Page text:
It is absolutely beautiful outside this late Sunday morning. I should have been doing what I am now doing hours ago when it was still dark. I was, as usual, up and about by 5:30, and could have been writing then. Instead, I enjoyed a lazy second cup of coffee and read more of the Sunday paper. We had breakfast, and by then it was too late to start writing before I had to leave for church. There’s still a whole afternoon and evening ahead, though, so I’d better get busy and try to come up with something reasonably interesting for at least some of you. As always, the dilemma is which one of many choices will I actually pick to get outdoors and not let this gorgeous day go to waste.

The growing season is almost over for the garden. Winter squash and some carrots could be harvested. There are still lots of ripe tomatoes out there, too, but we’ve already canned more than enough to serve our needs. I should pick some of the better ones to give away while they’re still good. The kale and Swiss chard are still producing lots of growth, and the parsnips need a good frost or two to be at their best. On the other hand, the squash are just fine where they are and don’t really need to be harvested. Maybe that can wait.

The yard could use some attention, too. More frequent rain (there’s a little over 2.5 inches in the gauge!) and cooler weather have certainly rejuvenated the grass. Another mowing is in order. I have a reasonable tolerance for most yard weeds and don’t like frequent use of chemicals. Clovers are pretty common in my yard and seem to get along well with grass. Even dandelions don’t bug me much as long as they don’t become too numerous. I was pleased some years ago to notice a scattering of common blue violets had sprung up in portions of the yard, too. The blue flowers were pretty in addition to being edible as a garnish for salads. The leaves, too, are edible and are reputed to be higher in nutrition than spinach. It’s not our favorite dish, but we’ve tried them a few times. The petty little plants have continued to flourish, though, and now cover much larger areas of the lawn. They don’t get along with grass very well, either. Their dark green leaves shade out grass wherever they grow. I read up on control methods and now discover — maybe too late — that blue violets are very hard to kill. Their wax coated leaves shed sprays that would hammer dandelions and other weeds. Several sources said controlling them would likely take several applications of herbicide. Yuk! Another said they’re too hard to control — just enjoy their beauty and eat them. Fall is the prime time to hit them if I’m going to. The question is — do I want to control them badly enough to to start a spraying program? Maybe in some of the denser areas.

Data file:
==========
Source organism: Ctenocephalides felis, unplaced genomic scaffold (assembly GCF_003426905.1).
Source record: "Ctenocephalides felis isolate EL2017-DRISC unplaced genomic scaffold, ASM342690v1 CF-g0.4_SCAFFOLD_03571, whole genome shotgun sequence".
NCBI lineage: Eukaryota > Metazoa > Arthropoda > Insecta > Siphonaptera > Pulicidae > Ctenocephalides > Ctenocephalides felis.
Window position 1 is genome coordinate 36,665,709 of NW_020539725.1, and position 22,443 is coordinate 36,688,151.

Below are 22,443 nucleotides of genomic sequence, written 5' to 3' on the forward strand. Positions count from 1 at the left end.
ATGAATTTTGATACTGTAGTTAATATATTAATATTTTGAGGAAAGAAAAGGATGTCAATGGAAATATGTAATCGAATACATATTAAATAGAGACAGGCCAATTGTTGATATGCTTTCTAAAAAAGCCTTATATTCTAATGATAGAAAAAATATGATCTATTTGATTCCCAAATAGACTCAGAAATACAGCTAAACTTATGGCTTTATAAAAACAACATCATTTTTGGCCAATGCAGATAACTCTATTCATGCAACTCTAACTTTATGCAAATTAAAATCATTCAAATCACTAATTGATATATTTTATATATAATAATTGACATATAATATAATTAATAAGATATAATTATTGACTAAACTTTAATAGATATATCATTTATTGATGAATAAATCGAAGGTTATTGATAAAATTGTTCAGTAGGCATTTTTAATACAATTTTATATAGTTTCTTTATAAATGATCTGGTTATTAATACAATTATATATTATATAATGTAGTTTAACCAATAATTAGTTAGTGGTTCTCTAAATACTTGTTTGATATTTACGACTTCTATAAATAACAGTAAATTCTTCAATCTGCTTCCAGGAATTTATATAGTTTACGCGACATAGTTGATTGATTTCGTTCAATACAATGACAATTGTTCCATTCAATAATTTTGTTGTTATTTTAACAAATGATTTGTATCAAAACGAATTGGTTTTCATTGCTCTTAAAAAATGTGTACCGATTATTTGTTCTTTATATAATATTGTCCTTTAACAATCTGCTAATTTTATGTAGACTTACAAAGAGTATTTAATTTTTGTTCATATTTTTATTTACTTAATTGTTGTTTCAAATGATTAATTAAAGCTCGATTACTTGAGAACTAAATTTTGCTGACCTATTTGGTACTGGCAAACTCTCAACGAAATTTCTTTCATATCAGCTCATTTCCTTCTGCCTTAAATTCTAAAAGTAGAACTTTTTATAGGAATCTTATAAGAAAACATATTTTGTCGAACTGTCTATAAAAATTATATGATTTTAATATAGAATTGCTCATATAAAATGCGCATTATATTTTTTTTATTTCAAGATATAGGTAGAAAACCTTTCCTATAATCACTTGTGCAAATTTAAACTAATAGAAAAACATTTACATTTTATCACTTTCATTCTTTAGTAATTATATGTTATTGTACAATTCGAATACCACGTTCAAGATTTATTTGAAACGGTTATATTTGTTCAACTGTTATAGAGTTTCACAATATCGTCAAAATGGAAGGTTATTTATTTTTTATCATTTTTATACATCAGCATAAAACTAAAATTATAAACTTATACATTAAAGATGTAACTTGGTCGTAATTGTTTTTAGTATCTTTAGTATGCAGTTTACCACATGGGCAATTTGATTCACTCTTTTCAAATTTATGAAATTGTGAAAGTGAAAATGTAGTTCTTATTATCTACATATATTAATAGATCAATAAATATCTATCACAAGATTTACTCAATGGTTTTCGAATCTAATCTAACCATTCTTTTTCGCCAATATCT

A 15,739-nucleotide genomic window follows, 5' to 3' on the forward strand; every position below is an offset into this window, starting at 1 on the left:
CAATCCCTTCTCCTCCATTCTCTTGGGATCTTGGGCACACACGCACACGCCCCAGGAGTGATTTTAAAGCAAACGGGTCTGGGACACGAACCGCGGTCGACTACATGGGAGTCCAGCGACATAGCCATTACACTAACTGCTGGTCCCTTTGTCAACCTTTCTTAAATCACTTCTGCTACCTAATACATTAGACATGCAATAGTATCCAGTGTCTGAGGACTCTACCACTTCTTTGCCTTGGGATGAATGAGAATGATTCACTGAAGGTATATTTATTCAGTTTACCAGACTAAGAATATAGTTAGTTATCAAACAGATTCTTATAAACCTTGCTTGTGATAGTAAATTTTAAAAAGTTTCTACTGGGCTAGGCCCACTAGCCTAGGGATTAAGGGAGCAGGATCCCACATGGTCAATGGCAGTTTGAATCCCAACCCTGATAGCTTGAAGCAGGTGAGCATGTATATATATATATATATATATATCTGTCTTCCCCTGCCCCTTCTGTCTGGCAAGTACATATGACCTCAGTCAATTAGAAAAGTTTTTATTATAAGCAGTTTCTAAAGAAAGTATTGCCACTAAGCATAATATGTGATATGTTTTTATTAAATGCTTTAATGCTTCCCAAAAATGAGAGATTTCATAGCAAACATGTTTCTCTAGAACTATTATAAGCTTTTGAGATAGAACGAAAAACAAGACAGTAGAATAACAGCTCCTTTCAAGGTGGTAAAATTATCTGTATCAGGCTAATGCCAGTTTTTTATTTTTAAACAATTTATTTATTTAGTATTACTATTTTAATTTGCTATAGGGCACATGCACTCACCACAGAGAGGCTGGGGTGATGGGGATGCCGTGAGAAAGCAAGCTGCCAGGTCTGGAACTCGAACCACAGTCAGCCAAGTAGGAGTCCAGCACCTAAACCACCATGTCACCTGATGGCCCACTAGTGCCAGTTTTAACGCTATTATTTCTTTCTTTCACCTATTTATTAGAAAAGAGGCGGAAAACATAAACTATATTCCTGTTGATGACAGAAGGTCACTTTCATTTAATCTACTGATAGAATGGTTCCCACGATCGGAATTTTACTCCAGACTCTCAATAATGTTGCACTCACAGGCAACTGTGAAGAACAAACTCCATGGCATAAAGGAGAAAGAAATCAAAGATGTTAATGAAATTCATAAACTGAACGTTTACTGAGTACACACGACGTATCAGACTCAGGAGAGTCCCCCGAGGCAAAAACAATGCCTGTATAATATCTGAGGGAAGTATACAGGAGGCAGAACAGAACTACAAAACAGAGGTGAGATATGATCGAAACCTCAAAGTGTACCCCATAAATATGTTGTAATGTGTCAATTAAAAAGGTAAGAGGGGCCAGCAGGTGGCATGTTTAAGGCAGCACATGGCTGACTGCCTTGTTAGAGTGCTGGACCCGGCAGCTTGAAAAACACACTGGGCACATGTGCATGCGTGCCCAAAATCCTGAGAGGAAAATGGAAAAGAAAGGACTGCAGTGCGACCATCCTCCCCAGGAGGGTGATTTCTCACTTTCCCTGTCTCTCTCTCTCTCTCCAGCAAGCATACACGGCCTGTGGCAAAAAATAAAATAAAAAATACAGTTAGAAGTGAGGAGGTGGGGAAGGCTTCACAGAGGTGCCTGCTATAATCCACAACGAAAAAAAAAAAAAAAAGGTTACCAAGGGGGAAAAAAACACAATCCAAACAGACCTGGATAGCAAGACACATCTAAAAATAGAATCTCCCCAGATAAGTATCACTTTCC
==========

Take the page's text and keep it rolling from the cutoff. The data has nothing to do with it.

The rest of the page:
I noticed another problem recently, too. There’s only one package of crappie fillets still in the freezer. We ate the last package of bluegill fillets last week. We can always substitute store-bought fish, but there’s no fun in that. Some of the commercially-raised fish may have antibiotics in their feed in order to keep diseases at bay in their crowded growing tanks and ponds, too. Wild, locally caught fish may have very small amounts of a few things in them that I’d prefer not to eat, but they’re bound to be at least as healthful as any commercial fish from the store. There’s that fun factor to consider, too, and the boat hasn’t been on the water in too long! Yesterday’s heavy rain may have left local lakes a bit unsettled, so maybe waiting a day or two to try to replenish the freezer would be in order. Still, time on the water on a day like this would be awfully pleasant.

I’d like to hike and/or paddle into some of the local wetlands, too. Recent rains must have at least begun to replenish water levels. The past summer’s dry conditions no doubt encouraged the growth of many seed-bearing annual plants on the exposed mud flats. Re-flooding those areas with shallow water creates something near heaven for a migrating duck. Ducks somehow seem to get the word where there’s new water and prime food available even though they’re still holding far to our north. Might some migrating ducks actually come through central Iowa after all?

I’ll never get to half these ideas for a way to spend the rest of the afternoon. At least the column is done for this week, so I can get outside and try to pick the best alternative.

Steve Lekwa is the former director of Story County Conservation. Contact him at